the amide bonds hydrogen bond to each another (Figure 4).

                                                                                   H       O           H     O
                                                           hydrogen bond                                     H
                                                               with water                  H
                                                                                   H       O           H     O

                                                                           N       C       C       N   C     C
                                                                           H       CH3             H   CH2
                                                                   H       O               H       O   OH
                                                                           H                       H

                         a.                                                            b.

 Figure 3: a. The crudest of protein folding models: scrunching up a string of beads. b. The hydrogen
     bonds that form between the amide bond and water.

                                                   H   O         H    O

                                              N    C   C    N    C    C   N
                      hydrogen bonds          H    R        H    R        H
                      between amides
                                              O        H    O         H   O

                                              C    N   C    C    N    C   C

                                                   H   R         H    R

Figure 4: The hydrogen bonds that form between amide bonds buried inside a folded protein.

       This leads to an intermediate level of protein structure called secondary structure.
The types of secondary structure includes the αhelices and βsheets, which allow the
amides to hydrogen bond very efficiently with one another. Both are periodic structures.
In an α-helix the polypeptide backbone is coiled in a right-handed helix where the
hydrogen bonding occurs between successive turns of the helix. Figure 5(left) shows a
segment of αhelix from the small protein bovine pancreatic trypsin inhibitor (BPTI). In
βsheets, the strands of polypeptide are stretched out and lie either parallel or antiparallel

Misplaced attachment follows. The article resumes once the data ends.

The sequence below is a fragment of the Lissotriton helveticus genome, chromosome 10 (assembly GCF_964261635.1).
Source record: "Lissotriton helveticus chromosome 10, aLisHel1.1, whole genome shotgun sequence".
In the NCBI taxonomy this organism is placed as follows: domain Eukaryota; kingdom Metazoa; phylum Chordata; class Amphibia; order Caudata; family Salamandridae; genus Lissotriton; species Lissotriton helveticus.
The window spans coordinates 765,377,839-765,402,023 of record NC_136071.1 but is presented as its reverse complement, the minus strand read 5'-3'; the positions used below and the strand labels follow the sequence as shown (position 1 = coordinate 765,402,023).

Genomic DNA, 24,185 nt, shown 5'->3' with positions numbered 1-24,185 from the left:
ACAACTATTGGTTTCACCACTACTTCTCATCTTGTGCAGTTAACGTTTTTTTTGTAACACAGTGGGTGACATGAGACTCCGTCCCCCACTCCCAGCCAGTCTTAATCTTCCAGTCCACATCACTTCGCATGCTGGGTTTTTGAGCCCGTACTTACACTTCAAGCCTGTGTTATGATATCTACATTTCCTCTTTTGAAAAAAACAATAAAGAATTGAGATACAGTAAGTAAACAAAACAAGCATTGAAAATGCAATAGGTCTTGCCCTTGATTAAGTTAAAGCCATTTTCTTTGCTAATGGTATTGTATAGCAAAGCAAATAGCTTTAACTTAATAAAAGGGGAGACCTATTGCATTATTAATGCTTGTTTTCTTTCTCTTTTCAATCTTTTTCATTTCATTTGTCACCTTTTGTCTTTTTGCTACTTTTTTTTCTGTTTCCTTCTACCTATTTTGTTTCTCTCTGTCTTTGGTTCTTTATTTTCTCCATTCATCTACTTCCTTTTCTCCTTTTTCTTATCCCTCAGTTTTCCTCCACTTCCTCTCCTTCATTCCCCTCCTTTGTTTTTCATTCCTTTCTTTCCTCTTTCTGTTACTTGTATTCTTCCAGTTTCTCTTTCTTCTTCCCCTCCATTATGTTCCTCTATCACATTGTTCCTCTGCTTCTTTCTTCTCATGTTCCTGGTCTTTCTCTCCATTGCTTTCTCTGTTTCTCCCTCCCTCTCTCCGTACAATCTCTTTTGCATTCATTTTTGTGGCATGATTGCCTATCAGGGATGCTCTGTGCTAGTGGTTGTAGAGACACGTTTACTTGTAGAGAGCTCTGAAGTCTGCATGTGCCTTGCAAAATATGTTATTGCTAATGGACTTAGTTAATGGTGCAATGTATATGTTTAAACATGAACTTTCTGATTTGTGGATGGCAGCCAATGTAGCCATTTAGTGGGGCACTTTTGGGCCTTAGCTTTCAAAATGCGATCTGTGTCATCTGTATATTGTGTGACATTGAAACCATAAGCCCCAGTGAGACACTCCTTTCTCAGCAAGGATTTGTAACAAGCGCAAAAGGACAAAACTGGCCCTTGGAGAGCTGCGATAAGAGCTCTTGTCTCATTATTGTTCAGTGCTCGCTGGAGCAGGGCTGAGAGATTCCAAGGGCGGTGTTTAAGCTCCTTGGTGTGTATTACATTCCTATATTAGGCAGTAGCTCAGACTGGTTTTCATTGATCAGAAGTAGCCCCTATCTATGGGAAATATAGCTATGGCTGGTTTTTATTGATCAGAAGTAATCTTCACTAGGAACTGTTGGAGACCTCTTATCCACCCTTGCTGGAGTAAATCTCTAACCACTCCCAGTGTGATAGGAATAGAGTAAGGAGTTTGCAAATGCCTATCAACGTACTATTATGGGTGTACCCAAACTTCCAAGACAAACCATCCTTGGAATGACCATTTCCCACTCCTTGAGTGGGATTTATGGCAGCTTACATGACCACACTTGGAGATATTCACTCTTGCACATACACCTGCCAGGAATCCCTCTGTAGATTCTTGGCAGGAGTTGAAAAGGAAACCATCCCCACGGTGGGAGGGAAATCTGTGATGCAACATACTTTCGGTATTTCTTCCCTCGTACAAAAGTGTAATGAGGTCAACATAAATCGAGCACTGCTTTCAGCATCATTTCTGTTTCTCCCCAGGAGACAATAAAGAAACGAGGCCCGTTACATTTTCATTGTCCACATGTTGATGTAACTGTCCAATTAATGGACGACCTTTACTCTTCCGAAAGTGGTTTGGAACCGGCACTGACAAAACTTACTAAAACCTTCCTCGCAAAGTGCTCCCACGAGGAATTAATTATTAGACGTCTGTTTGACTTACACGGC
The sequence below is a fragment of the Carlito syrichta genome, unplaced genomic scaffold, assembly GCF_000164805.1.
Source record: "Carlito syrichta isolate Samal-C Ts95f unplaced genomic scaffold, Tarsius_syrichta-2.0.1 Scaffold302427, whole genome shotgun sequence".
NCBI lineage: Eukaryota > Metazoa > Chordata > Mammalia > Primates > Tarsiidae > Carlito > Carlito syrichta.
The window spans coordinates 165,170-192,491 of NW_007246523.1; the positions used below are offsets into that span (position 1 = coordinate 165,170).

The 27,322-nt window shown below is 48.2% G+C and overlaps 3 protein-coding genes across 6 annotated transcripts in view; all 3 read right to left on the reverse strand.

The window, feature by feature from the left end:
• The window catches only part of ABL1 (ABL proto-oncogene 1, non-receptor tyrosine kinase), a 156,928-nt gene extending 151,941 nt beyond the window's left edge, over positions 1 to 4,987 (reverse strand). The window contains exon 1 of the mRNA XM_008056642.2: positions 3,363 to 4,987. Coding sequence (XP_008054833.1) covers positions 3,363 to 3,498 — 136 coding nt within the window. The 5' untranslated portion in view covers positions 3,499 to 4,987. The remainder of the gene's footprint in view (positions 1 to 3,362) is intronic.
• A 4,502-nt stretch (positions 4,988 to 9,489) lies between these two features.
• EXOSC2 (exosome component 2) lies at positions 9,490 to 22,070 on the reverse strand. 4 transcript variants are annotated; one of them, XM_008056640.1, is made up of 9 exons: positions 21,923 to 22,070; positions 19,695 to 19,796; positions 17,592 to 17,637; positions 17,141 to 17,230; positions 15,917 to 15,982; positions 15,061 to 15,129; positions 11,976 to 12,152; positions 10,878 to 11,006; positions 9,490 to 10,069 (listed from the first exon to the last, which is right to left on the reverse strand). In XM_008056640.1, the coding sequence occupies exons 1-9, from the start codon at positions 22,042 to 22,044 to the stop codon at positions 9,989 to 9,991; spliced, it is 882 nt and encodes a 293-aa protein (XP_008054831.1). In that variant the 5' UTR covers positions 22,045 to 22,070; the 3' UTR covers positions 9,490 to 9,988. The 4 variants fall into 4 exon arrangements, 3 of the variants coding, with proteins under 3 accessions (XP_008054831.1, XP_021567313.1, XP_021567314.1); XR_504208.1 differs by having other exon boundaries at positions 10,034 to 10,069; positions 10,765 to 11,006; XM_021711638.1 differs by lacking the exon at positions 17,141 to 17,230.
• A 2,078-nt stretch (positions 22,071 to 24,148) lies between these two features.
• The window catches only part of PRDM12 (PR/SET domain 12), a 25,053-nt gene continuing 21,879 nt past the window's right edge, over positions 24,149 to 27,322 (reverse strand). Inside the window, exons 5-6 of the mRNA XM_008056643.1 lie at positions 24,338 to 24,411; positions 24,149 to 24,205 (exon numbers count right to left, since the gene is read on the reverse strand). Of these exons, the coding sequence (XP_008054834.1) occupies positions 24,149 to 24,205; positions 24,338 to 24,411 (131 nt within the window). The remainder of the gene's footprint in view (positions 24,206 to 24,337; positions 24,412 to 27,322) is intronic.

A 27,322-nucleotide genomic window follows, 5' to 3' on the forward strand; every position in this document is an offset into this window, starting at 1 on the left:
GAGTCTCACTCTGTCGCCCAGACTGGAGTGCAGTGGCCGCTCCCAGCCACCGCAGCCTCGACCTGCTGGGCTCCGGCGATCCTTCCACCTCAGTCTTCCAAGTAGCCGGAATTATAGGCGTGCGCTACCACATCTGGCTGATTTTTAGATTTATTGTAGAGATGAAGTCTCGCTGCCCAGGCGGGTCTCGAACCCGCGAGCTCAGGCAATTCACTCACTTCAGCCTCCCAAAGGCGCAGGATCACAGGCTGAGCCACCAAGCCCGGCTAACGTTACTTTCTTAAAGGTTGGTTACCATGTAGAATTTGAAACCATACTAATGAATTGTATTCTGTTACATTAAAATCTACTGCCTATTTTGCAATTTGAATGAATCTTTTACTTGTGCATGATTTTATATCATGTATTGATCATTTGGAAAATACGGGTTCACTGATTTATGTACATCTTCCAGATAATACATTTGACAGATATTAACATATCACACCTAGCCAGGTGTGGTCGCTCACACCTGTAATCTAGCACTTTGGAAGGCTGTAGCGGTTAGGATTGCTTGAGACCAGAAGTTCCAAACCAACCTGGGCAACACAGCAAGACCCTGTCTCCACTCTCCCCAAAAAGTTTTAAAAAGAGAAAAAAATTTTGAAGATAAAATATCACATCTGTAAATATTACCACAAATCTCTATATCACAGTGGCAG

to one another. The hydrogen bonds form between the strands. Figure 5(right)
illustrates this with a piece of antiparallel β-sheet from BPTI. The other elements of
secondary structure include βturns and unordered structure. βturns are sharp turns that
connect the adjacent strands in an antiparallel βsheet. Unordered strucature is generally a
catch-all for regions that do not fall into one of the other categories. These are often
loops which form near the surface of proteins and join the other elements of secondary

      Tertiary structure arises when various elements of secondary structure pack tightly
together to form the well-defined 3dimensional structure. The tertiary structure of a
protein is defined by the spacial coordinates of all its atoms. held together by favorable
interactions between the sidechains. These interactions are weak, which is why proteins
are easily “denatured” by heat and exposure to certain chemicals. The sidechains buried
inside a folded protein are packed tightly together and must interact favorably in order to
remain folded. Few

Figure 5: Segments of an α-helix (left), and a β-sheet (right) taken from BPTI. The hydrogens and
    sidechains have been omitted for clarity. Carbons are black, oxygens are red and nitrogens are blue.
    The hydrogen bonds between the amide oxygens and nitrogens are shown as dotted lines.

of the possible polypeptide sequences meet these stringent requirements for folding into
the well-defined 3-dimensional structures. Figure 6 shows both a spacefilling and a
ribbon model for BPTI. In the space-filling model the atoms are represented by spheres
scaled to their true relative sizes, illustrating the tightly packed folded protein. The
ribbon model shows the polypeptide backbone tracing its way through the folded
structure. It highlights the various types of secondary structure.

B.      Obtaining structural information about proteins using FTIR spectroscopy

       FTIR spectroscopy provides information about the secondary structure content of
proteins, unlike X-ray crystallography and NMR spectroscopy which provide information
about the tertiary structure. FTIR spectroscopy works by shining infrared radiation on a
sample and seeing which wavelengths of radiation in the infrared region of the spectrum
are absorbed by the sample. Each compound has a characteristic set of absorption bands
in its infrared spectrum. Characteristic bands found in the infrared spectra of proteins
and polypeptides include the Amide I and Amide II. These arise from the amide bonds